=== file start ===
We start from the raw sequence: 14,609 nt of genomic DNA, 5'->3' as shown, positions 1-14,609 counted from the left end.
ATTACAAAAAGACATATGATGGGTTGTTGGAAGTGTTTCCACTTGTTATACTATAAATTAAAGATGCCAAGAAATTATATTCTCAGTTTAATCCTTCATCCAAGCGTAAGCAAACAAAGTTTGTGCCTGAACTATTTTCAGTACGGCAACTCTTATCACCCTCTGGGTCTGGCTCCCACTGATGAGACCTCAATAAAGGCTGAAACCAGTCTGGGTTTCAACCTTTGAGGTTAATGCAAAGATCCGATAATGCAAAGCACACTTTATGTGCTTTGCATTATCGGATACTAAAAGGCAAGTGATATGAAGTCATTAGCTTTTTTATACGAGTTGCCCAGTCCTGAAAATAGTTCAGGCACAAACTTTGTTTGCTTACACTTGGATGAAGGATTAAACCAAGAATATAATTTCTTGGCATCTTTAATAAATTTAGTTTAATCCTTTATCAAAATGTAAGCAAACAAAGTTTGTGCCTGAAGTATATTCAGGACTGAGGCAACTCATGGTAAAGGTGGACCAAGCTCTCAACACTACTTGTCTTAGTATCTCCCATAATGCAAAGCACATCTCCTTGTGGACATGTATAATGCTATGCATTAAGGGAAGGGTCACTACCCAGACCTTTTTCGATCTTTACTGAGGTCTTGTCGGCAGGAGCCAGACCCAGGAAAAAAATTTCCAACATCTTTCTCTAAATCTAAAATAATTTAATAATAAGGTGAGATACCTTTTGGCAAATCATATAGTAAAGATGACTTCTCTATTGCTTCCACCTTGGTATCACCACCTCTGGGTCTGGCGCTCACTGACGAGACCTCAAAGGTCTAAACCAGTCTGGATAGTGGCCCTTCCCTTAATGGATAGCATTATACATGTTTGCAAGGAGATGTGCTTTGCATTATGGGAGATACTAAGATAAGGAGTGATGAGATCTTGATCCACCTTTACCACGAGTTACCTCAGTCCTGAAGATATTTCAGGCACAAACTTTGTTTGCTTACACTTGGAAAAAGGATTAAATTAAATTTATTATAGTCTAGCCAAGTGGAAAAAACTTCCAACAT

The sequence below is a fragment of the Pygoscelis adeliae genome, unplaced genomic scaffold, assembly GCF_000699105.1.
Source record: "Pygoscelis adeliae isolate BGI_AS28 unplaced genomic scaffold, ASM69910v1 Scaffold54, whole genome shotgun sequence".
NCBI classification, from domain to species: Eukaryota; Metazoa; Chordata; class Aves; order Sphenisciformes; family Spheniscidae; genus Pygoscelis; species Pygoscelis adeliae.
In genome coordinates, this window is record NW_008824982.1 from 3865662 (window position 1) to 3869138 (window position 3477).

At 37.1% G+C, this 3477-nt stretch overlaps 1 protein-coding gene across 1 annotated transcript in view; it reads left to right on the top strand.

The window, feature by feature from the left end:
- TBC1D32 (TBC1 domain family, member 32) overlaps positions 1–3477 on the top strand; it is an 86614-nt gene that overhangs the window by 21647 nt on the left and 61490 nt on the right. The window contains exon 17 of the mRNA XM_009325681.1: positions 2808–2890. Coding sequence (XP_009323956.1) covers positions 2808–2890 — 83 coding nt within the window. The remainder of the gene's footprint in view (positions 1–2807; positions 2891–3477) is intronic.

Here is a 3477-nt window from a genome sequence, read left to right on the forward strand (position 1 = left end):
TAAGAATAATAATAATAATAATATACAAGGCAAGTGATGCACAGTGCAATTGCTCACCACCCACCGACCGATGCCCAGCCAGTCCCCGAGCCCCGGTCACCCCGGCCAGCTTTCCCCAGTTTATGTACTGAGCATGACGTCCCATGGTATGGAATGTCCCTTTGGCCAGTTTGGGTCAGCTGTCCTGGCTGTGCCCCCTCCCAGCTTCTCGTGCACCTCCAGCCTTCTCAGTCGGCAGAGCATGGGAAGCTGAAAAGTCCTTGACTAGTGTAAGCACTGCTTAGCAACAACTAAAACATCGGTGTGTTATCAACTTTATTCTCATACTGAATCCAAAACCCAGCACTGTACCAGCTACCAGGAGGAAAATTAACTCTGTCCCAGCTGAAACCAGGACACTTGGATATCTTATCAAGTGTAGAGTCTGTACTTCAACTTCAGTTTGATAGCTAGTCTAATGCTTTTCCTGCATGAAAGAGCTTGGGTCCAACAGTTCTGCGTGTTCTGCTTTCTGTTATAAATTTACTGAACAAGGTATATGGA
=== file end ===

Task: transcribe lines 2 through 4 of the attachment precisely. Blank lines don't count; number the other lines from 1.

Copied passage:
ATTACAAAAAGACATATGATGGGTTGTTGGAAGTGTTTCCACTTGTTATACTATAAATTAAAGATGCCAAGAAATTATATTCTCAGTTTAATCCTTCATCCAAGCGTAAGCAAACAAAGTTTGTGCCTGAACTATTTTCAGTACGGCAACTCTTATCACCCTCTGGGTCTGGCTCCCACTGATGAGACCTCAATAAAGGCTGAAACCAGTCTGGGTTTCAACCTTTGAGGTTAATGCAAAGATCCGATAATGCAAAGCACACTTTATGTGCTTTGCATTATCGGATACTAAAAGGCAAGTGATATGAAGTCATTAGCTTTTTTATACGAGTTGCCCAGTCCTGAAAATAGTTCAGGCACAAACTTTGTTTGCTTACACTTGGATGAAGGATTAAACCAAGAATATAATTTCTTGGCATCTTTAATAAATTTAGTTTAATCCTTTATCAAAATGTAAGCAAACAAAGTTTGTGCCTGAAGTATATTCAGGACTGAGGCAACTCATGGTAAAGGTGGACCAAGCTCTCAACACTACTTGTCTTAGTATCTCCCATAATGCAAAGCACATCTCCTTGTGGACATGTATAATGCTATGCATTAAGGGAAGGGTCACTACCCAGACCTTTTTCGATCTTTACTGAGGTCTTGTCGGCAGGAGCCAGACCCAGGAAAAAAATTTCCAACATCTTTCTCTAAATCTAAAATAATTTAATAATAAGGTGAGATACCTTTTGGCAAATCATATAGTAAAGATGACTTCTCTATTGCTTCCACCTTGGTATCACCACCTCTGGGTCTGGCGCTCACTGACGAGACCTCAAAGGTCTAAACCAGTCTGGATAGTGGCCCTTCCCTTAATGGATAGCATTATACATGTTTGCAAGGAGATGTGCTTTGCATTATGGGAGATACTAAGATAAGGAGTGATGAGATCTTGATCCACCTTTACCACGAGTTACCTCAGTCCTGAAGATATTTCAGGCACAAACTTTGTTTGCTTACACTTGGAAAAAGGATTAAATTAAATTTATTATAGTCTAGCCAAGTGGAAAAAACTTCCAACAT

The sequence below is a fragment of the Pygoscelis adeliae genome, unplaced genomic scaffold, assembly GCF_000699105.1.
Source record: "Pygoscelis adeliae isolate BGI_AS28 unplaced genomic scaffold, ASM69910v1 Scaffold54, whole genome shotgun sequence".